Part 9 – Optimising your microbiome
Part 9 now in our mini-series on the human microbiome and gut health, from my friend Dawn at NewDawnHealth.co.uk and this is probably my favourite so far, all about how to optimise your own microbiome.
I love the opening line - seed it, feed it and weed it, that’s a brilliant analogy.
If you could see the inside of your own gut (eugh, yuk! Poop in the making! lol) under a microscope, you’d see filaments stretching down into the ‘soil’ of digesting food and bacteria, not unlike the way a tree sends its roots down into the soil beneath our feet. It’s very similar, if on a different size scale, and it’s a great way to think of our health and our approach to a healthy gut. If you planted a tree in unhealthy soil, you would grow a small, weak, sick tree. Well if your body plants it’s “nutrition seeking roots” into poor “soil” (that’s junk food, crappy ‘beige’ processed carbs, pesticide residues, alcohol, sugar, artificial sweeteners and additives, etc.) then what’s that going to do for you??
Read this, think about what you are feeding your body, the ‘soil’ you are giving to those roots, and remember “you are what you eat.”
Final part in the series tomorrow!
To your good health!
p.s. and please, show my friend Dawn some love, go on over to her blog and give her a Like or a Follow, show some thanks for letting us share these! Thanks Dawn x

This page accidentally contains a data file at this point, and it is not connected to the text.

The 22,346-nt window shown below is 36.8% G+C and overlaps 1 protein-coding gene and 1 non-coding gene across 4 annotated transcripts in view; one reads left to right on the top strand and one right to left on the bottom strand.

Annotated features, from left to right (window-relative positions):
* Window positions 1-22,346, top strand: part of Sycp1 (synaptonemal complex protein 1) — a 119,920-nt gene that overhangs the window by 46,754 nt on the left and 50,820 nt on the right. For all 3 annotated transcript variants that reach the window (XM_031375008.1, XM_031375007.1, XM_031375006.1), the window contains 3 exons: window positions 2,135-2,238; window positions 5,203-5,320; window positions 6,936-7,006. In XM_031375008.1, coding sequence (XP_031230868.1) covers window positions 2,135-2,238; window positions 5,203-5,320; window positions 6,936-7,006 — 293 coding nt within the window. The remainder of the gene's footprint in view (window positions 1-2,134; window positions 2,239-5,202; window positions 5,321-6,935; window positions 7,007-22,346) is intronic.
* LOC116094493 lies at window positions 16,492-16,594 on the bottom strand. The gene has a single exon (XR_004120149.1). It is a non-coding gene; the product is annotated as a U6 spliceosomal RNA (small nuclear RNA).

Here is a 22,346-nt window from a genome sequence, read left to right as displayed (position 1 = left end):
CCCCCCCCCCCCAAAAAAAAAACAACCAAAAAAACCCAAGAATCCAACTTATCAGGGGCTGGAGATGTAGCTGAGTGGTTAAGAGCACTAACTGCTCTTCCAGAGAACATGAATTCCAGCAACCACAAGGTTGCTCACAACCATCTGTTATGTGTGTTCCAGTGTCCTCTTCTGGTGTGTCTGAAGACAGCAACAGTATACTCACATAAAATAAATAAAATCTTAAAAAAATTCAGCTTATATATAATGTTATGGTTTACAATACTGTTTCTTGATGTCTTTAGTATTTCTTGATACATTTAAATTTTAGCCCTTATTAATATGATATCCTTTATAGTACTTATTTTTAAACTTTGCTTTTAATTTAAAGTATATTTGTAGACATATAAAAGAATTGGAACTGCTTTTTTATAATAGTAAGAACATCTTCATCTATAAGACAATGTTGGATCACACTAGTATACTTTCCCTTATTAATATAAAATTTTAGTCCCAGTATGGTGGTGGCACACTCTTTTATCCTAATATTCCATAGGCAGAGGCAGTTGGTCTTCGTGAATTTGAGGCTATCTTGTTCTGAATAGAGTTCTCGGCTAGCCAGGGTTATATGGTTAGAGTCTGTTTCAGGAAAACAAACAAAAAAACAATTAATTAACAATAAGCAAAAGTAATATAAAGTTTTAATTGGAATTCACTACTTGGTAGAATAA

Caring for our microbiome is like tending to the soil in our vegetable garden. We need to weed it, seed it and feed it.
- We can weed-out, kill-off, or out-compete any unbeneficial species
- Then we can seed it with fermented foods and probiotics
- We need to make sure to feed it with the right diet including prebiotic foods
- We need to tend it with a nurturing healthy lifestyle
The dietary changes that you make will have a rapid effect on your microbes. Within days of improving your diet, your microbes will respond. You will need to be consistent to maintain the changes though. Here are some top tips.
Feed your microbiome lots of fibre from vegetables, fruits, nuts, seeds and wholegrains (if you eat grains). Fibre rich vegetables are apples, artichokes, avocados, beans, berries, broccoli, Brussel sprouts, cabbage, celery, greens, figs and kale, to name a few.
Eat a raw…
View original post 991 more words